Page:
Many start with a large spreadsheet, or database, that they have never published to anyone before and are unsurprisingly a little concerned when confronted with feverous cries to publish everything as Linked Open Data – Now!
Relax – make yourself a mug of your favourite hot beverage and approach this rationally.
There have been many presentations, posts, and the like about taking things from Sir Tim Berners-Lee’s now famous ‘raw data now’ chant in his TED talk, to your data becoming a fully fledged member of the Linked Open Data Cloud . I produced a blog post on this a while back entitled The Data Publishing Three-Step as a help to those considering taking this data journey. Because that’s what it is, a journey. A series of stages to go through as you address different aspects of the data open publishing process – each stage building on the previous in an achievable way.
Whilst you are contemplating what might be the outcome of those stages, you would do no better than to be sipping your [by now probably only warm] beverage from a 5 Star data mug! Emblazoned on its side are the 5 star ratings for Linked Open Data:
- * On the web, open licensed – get your data out there, in any form, for others to use under an open license, such as the Open Government License for Public Sector Information– clear and unambiguous. For many, this is one of the significant steps, because it often includes the convincing of others that this might be a good idea.
- ** Machine-readable data – make the data you have just published readable by software. If it was a spreadsheet that you previously published as a nicely formatted pdf – make the Excel file available in addition.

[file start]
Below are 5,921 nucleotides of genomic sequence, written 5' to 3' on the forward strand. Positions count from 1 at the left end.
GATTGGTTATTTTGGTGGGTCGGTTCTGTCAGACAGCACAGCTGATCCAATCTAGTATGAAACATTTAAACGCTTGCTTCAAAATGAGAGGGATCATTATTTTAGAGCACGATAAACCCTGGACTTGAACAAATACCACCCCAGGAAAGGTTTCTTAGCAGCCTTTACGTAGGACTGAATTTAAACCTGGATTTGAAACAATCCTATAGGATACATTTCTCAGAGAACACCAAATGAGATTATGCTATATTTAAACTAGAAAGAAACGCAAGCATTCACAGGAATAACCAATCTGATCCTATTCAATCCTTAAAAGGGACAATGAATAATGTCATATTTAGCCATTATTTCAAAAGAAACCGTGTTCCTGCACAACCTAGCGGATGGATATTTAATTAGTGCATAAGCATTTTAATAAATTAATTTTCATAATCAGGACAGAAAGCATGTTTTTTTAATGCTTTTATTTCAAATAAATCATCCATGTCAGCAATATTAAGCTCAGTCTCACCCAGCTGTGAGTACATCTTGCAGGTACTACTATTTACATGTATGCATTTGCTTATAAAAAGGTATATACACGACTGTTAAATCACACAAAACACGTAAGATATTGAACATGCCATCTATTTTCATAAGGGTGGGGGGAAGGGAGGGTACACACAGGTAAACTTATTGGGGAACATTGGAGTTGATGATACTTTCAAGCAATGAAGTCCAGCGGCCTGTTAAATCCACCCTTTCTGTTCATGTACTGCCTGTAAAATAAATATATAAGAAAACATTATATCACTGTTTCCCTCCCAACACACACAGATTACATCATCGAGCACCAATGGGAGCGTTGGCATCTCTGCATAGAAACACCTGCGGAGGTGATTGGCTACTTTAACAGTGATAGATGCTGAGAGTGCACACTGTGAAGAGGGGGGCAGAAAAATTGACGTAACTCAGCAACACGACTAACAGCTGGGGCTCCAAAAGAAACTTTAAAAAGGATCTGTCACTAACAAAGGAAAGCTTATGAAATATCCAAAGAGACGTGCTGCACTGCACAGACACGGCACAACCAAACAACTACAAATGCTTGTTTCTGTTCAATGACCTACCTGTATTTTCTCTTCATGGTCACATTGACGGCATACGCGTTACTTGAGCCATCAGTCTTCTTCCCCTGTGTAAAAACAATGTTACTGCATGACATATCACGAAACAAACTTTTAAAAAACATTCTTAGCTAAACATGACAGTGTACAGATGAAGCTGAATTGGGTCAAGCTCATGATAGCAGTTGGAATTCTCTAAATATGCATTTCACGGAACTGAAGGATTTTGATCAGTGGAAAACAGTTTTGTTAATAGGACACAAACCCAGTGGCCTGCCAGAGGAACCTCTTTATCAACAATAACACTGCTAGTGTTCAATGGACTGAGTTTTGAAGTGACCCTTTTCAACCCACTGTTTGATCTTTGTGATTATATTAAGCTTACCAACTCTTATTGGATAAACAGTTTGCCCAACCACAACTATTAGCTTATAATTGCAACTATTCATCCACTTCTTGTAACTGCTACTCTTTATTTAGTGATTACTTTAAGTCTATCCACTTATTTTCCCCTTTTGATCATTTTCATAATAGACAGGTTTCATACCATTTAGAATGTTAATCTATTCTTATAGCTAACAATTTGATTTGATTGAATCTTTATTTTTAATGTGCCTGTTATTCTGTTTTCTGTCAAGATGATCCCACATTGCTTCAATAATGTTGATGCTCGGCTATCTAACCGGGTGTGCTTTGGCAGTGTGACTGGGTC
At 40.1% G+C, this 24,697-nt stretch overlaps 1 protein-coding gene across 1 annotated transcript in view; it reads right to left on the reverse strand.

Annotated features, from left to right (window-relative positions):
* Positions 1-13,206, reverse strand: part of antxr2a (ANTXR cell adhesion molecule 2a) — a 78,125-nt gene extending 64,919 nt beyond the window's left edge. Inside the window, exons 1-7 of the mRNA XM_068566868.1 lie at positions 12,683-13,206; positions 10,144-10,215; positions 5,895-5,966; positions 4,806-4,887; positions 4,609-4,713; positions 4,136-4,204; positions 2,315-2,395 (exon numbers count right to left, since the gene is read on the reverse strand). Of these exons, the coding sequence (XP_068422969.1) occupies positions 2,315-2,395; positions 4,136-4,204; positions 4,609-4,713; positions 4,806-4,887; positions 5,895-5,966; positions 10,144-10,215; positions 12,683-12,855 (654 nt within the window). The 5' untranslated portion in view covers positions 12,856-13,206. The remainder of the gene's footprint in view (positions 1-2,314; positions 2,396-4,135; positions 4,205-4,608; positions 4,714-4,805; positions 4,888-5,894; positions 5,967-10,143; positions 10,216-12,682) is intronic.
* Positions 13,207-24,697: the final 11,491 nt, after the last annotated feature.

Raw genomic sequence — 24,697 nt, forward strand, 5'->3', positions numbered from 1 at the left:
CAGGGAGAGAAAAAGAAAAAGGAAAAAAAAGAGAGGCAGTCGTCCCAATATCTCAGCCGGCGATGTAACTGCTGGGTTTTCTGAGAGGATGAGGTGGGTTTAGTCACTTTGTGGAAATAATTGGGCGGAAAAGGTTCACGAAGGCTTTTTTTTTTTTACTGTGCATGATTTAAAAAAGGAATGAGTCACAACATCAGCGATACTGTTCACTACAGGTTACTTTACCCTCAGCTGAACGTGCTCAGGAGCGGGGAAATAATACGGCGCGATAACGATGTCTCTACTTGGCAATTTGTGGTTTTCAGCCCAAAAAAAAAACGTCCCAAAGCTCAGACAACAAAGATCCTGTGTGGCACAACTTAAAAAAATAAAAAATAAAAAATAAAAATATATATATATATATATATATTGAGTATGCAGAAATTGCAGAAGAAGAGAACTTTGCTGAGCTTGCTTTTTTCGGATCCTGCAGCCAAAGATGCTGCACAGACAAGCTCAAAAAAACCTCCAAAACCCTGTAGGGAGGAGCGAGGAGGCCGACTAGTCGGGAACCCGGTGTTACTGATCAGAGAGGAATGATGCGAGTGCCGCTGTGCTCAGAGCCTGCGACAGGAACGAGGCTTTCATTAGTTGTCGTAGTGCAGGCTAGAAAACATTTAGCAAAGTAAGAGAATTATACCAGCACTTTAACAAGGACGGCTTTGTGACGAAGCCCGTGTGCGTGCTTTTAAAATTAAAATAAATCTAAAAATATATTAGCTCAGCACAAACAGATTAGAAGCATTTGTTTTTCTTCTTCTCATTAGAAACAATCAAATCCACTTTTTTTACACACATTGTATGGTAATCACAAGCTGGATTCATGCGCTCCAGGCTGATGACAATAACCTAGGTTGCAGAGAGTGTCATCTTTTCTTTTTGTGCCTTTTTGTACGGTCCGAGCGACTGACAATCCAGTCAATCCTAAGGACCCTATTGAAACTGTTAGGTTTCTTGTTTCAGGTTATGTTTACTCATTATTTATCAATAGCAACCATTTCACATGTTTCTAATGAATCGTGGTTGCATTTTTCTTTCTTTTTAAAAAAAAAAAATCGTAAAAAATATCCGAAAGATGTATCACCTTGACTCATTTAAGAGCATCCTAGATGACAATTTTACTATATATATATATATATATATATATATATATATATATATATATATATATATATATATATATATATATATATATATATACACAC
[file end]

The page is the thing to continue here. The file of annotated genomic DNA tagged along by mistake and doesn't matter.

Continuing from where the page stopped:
- *** Non-proprietary format – publish a csv file as well, then it can be used in software and applications different from those Microsoft ones.
- ****RDF standards – start using URIs as identifiers – and publishing in RDF format. This step is another that needs a bit more thought as to how you are going to describe your data
- *****Linked RDF – link, or use, identifiers in your data to identifiers published out on the wider web of data. If you are using a UK post code – for example why not use the Ordnance Survey URI for it (http://data.ordnancesurvey.co.uk/id/postcodeunit/WR112RE)
Many of these steps could be taken in one go – you could go directly to 3* data in many cases. Some of the steps could be taken by others on your behalf – converting your 3* data and republishing it as 5*. There are many variations and options we come across when working with organisations to help them to confidently enter the world of Linked Data.
This post was also published on the Talis Platform Consulting Blog